Paul Scheer sheds some light on The Room, lets us in on a secret in The Disaster Artist, and answers your questions. Plus, we explore the origins of midnight movies and take a look at IMDb's Top 10 Stars of 2017.
Scott Carey and his wife Louise are sunning themselves on their cabin cruiser, the small craft adrift on a calm sea. While his wife is below deck, a low mist passes over him. Scott, lying in the sun, is sprinkled with glittery particles that quickly evaporate. Later he is accidentally sprayed with an insecticide while driving and, in the next few days, he finds that he has begun to shrink. First just a few inches, so that his clothes no longer fit, then a little more. Soon he is only three feet tall, and a national curiosity. At six inches tall he can only live in a doll's house and even that becomes impossible when his cat breaks in. Scott flees to the cellar, his wife thinks he has been eaten by the cat and the door to the cellar is closed, trapping him in the littered room where, menaced by a giant spider, he struggles to survive. Written by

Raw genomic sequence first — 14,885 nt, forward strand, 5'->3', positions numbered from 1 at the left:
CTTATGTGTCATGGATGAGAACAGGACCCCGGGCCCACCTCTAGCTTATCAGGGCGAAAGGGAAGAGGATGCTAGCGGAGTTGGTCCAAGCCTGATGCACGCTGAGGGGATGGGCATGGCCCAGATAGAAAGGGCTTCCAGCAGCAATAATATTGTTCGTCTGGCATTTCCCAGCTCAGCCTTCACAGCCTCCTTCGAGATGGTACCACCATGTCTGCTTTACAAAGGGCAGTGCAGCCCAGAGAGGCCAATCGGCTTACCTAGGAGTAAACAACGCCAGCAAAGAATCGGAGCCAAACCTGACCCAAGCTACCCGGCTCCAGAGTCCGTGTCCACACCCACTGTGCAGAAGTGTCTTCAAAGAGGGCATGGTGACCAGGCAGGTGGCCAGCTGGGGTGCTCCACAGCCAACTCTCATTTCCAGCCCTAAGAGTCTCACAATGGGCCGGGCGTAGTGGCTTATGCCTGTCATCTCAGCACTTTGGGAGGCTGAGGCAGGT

Instead of the typical blood and gore screaming sensationalism of many 1950s sci-fi films, this is an amazingly well thought-out film that is underplayed and even philosophical.
There are some amusing moments in the film, such as when we discover Scott in a dollhouse, but much of the story is handled seriously -- the topics of being different, surviving in an unsympathetic world, crass commercialism, and loneliness are well portrayed.
The theme of the film is what is really amazing. Despite the rather schlocky title, we are given a view of humanity's place in the universe. The final sequence is an imaginative portrait of the balance between the macrocosm and the microcosm.
The film is more than it first appears. Definitely see this one.
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